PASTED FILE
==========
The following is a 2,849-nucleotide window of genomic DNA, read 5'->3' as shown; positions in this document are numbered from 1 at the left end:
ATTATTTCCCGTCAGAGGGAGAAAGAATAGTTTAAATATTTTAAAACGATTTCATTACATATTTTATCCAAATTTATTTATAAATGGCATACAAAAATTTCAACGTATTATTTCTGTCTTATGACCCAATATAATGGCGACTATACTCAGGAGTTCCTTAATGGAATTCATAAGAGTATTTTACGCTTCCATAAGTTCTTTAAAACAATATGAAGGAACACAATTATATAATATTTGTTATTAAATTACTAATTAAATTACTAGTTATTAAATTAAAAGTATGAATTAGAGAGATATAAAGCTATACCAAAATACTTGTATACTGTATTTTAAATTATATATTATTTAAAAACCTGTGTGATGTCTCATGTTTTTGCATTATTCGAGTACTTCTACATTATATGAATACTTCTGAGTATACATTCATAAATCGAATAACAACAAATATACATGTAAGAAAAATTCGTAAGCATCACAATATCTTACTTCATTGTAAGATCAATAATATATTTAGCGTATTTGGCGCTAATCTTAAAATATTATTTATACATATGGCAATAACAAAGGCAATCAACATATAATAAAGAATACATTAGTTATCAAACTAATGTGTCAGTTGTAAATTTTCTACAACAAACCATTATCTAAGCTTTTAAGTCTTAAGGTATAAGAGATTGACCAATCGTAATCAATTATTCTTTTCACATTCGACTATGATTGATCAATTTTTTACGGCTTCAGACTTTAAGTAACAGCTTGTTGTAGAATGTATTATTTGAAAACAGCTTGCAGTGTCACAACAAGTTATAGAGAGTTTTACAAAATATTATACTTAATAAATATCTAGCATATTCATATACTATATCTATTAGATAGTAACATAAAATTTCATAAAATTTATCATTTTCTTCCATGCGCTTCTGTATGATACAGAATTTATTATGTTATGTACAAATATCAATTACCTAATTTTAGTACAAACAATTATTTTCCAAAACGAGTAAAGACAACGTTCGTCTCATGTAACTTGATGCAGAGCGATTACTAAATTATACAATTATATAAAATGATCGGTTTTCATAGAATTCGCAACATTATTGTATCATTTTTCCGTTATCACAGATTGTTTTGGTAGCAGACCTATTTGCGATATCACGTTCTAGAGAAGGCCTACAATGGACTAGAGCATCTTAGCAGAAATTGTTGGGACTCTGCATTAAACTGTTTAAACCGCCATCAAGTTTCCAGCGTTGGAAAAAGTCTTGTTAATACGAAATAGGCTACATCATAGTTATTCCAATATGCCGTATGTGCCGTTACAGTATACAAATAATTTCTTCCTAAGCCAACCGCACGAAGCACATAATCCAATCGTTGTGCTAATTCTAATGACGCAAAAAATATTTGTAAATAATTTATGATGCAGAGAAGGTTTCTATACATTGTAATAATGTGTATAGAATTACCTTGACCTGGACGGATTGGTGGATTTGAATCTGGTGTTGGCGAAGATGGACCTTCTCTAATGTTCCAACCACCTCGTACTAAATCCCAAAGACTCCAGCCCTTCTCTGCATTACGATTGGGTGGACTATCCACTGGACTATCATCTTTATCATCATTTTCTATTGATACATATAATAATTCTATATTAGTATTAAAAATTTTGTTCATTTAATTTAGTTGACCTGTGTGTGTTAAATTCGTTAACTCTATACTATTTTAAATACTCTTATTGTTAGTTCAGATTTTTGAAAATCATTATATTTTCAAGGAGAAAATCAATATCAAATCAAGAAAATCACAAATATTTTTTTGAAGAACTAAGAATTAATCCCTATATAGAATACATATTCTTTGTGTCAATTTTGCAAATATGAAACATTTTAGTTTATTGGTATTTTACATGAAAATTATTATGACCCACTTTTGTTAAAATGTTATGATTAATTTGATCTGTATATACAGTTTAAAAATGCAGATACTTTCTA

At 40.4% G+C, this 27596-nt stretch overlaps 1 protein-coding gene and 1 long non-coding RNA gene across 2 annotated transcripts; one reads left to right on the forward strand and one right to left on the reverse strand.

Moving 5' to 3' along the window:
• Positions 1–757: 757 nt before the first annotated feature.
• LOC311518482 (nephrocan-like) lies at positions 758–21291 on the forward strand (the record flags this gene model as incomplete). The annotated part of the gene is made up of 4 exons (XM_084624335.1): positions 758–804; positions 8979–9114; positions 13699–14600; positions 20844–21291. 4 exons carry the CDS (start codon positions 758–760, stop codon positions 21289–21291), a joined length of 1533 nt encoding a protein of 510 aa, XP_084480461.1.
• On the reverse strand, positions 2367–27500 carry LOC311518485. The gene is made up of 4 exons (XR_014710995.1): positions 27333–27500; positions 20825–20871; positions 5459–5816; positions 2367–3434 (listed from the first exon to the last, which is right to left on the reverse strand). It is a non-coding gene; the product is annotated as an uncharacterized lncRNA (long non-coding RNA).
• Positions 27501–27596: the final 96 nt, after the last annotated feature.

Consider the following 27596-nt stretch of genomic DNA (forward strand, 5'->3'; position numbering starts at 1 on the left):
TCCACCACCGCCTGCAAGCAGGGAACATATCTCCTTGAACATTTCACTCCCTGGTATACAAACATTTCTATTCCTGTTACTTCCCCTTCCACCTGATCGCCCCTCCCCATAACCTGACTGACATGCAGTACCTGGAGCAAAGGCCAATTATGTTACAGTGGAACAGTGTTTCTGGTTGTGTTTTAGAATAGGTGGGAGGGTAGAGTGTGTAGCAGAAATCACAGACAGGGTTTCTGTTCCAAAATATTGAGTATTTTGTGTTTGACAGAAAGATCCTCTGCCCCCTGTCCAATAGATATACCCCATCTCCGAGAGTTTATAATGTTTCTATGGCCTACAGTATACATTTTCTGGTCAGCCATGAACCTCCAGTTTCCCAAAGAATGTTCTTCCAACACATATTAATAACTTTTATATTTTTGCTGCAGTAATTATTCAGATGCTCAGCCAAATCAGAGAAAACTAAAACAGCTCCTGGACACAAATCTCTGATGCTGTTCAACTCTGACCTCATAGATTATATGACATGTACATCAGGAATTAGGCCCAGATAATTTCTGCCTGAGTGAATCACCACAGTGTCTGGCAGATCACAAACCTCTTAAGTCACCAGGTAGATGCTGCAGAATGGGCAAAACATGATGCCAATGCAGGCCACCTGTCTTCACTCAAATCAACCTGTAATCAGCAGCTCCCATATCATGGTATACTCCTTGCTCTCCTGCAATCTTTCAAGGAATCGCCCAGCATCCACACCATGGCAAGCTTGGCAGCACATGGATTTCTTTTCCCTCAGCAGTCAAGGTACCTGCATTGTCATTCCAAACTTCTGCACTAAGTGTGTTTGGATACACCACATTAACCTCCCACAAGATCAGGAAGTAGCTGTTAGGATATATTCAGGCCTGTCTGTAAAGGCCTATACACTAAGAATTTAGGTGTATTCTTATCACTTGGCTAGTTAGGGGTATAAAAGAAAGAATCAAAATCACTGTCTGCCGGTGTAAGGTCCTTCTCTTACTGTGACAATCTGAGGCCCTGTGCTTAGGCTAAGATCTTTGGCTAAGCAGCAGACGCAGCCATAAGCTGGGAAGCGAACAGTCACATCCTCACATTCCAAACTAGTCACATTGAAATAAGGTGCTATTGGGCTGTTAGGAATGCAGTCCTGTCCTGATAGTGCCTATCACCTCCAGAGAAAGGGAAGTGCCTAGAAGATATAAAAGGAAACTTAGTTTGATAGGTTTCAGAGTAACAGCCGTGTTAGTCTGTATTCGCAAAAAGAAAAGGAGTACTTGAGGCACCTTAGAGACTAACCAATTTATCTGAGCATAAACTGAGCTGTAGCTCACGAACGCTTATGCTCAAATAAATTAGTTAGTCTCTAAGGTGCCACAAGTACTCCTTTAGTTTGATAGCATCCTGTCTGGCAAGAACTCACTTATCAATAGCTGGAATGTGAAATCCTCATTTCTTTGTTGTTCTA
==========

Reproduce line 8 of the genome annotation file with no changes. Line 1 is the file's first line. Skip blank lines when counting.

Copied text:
• Positions 27501–27596: the final 96 nt, after the last annotated feature.